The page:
Initial coin offerings - or ICOs - are becoming increasingly important in today’s crypto scene but the founder of a coin which just rolled into the top 100 list on Coinmarketcap has proffered reasons why he thinks these crowdsale campaigns that aim to help startups lift their ideas from paper to reality are unnecessary.
Basing his argument on the success of his coin thus far which now has about $40 mln market cap without an ICO, Ricardo Badoer of Aidos Kuneen (ADK) thinks most ICOs serve better to help developers fill their pockets fast. This view differs to those held by the schools of thought that ICO’s funding innovation helps draw the attention of many new users into the crypto fold, creates a reward for investors and contributes to making the ecosystem grow faster.
“Well, for me, as it has been proven with many projects, the issue with ICOs is that dev teams fill their pockets fast and most of the time they do not even have working tech,” Badoer notes via Twitter:
“‘Good’ ICOs just need hype, some well-known names in the crypto world and it can collect millions.”
The Tangle-based ADK is now edging towards $5 even as there are claims that the project is working to bring in some banks into the offshore initiative. Badoer says it makes more sense for project creators to deliver a working technology to the market that investors can feel, touch and smell before deciding on whether they can invest in it or not. By so, he adds, crypto investments will not be based on white papers and fancy websites but on tested technology.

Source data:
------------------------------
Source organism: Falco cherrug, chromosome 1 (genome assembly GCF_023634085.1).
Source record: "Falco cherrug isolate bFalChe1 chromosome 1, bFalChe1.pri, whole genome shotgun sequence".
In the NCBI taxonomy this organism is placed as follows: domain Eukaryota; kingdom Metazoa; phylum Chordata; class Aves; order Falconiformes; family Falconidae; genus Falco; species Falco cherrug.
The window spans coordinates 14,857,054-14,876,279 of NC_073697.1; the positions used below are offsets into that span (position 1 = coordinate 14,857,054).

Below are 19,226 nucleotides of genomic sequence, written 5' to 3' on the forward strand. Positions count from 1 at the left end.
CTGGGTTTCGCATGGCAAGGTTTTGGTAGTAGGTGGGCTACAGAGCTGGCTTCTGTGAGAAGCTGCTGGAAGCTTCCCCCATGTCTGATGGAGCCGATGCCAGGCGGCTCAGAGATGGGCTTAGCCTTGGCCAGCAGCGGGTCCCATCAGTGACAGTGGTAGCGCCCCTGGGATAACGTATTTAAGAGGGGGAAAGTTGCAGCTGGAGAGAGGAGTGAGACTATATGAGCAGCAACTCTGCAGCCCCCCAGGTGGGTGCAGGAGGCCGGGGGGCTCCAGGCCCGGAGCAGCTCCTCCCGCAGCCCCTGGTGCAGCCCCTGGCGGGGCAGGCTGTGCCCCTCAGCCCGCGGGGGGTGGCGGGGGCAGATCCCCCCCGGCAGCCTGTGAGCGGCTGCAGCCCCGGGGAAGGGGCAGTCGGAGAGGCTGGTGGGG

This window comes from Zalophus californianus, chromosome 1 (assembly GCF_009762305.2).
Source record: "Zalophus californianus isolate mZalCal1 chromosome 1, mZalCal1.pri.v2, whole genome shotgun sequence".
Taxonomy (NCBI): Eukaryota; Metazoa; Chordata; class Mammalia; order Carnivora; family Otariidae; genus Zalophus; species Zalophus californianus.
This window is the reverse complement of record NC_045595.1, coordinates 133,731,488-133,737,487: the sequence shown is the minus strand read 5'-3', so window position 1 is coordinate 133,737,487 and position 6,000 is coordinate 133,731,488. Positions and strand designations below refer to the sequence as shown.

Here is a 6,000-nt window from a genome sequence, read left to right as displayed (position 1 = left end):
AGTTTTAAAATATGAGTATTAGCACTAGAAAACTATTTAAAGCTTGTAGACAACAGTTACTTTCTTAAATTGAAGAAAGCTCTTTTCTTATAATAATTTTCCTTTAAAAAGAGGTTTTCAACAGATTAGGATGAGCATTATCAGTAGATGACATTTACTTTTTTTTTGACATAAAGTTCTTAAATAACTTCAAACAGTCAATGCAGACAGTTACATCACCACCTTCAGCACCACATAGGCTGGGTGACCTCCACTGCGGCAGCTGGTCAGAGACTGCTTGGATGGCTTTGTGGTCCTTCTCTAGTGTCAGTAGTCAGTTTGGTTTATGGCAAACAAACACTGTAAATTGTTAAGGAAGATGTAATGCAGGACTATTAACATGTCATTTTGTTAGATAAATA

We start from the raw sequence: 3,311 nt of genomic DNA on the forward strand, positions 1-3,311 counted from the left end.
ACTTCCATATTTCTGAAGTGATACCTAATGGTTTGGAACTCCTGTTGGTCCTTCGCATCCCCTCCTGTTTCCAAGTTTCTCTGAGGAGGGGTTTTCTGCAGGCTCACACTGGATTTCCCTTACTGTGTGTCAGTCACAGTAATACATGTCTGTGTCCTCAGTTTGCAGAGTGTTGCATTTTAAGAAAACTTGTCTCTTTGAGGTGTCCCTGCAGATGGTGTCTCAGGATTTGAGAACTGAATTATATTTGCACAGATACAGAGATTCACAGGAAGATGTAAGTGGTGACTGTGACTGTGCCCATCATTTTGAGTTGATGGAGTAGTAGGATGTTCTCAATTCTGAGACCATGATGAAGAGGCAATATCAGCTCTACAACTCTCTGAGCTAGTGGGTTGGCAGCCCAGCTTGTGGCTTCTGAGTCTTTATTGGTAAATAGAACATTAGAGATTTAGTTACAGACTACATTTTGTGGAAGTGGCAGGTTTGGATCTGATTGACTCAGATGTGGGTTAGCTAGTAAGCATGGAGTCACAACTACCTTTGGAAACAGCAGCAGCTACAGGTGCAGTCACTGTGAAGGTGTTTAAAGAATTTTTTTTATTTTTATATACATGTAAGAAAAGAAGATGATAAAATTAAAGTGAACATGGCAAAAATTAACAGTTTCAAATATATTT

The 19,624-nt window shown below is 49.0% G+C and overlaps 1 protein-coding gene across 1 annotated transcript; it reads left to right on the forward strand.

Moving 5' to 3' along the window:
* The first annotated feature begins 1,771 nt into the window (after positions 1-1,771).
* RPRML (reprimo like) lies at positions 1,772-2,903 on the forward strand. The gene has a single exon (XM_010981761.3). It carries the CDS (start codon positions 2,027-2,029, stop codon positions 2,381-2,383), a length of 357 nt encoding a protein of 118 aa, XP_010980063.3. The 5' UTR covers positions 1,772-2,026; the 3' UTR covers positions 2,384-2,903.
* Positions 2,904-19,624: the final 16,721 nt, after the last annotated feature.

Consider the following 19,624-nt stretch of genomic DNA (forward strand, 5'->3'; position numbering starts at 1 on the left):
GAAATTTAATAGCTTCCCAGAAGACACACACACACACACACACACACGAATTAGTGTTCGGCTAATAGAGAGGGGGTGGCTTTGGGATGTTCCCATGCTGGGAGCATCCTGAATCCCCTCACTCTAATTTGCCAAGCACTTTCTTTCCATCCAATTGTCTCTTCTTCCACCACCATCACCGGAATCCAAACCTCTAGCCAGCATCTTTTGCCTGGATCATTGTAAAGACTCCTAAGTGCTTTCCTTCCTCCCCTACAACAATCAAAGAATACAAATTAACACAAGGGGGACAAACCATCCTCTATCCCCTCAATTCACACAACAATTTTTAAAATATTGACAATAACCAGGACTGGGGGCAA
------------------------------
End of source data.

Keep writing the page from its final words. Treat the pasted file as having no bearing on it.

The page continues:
“Also, another part of ICO coins are that, as I did mention before, the fact that the tech that the coin is based on is not even complete. So why do they expect investors to invest based on their white papers and fancy websites? Most of the time you do not even know if the ICO will lead to the coin being traded. What good is a coin without an open market and half-finished tech without real life usage?”
“It is like you wanting to buy a car. You go to a car dealership, and they give you a fancy brochure with pictures of the car, how it works, how fast it goes etc and they want you to give them the money. But they do not know when they will deliver the car. You would just think the car seller is crazy.”
Elements of fraud
Just last week, the Chinese National Internet Finance Association said ICOs have shaken up social and economic order, created hidden financial risks and in some cases may amount to fraud as another form of an official concern about crowdfunding process. Hence, Caixin reports that Chinese regulators were preparing new rules on digital coin offerings and may ban them until the rules are in place.
While Badoer admits that a well-planned ICO could bring enough profit, he also claims that the fact they are now too common is worrisome as some are scams which can “burn a lot of investors and this will or is hurting the crypto world. We do not get in ‘new’ money as they (investors) are scared of scams.”
For Bashir Aminu, whose Cryptogene is launching an ICO later this month, many ICOs are in it for the cash as they just “write some fancy PDFs, create a shitty app that no one can use and call it a "proof of concept." Get some well-known peeps in the crypto space as advisors. And voila! Buy a Lambo.”
“This is no longer new, I've seen it happen over and over again. Most of these ICOs that raise 10s and 100s of millions can implement what they want to do with less than a million. But greed has blinded most of them as they're in it for the cash not because they want to solve any problems. Get a well-known figure to hype up your ICO for you, even if you have nothing to offer, and people will gladly give you millions for safe keeping. This is totally different from the approach we've taken at Cryptogene. We do not have any fancy advisors, or Cuckoo or Tim Draper. But we do have the passion and determination to succeed. This is some extremely hard work.”
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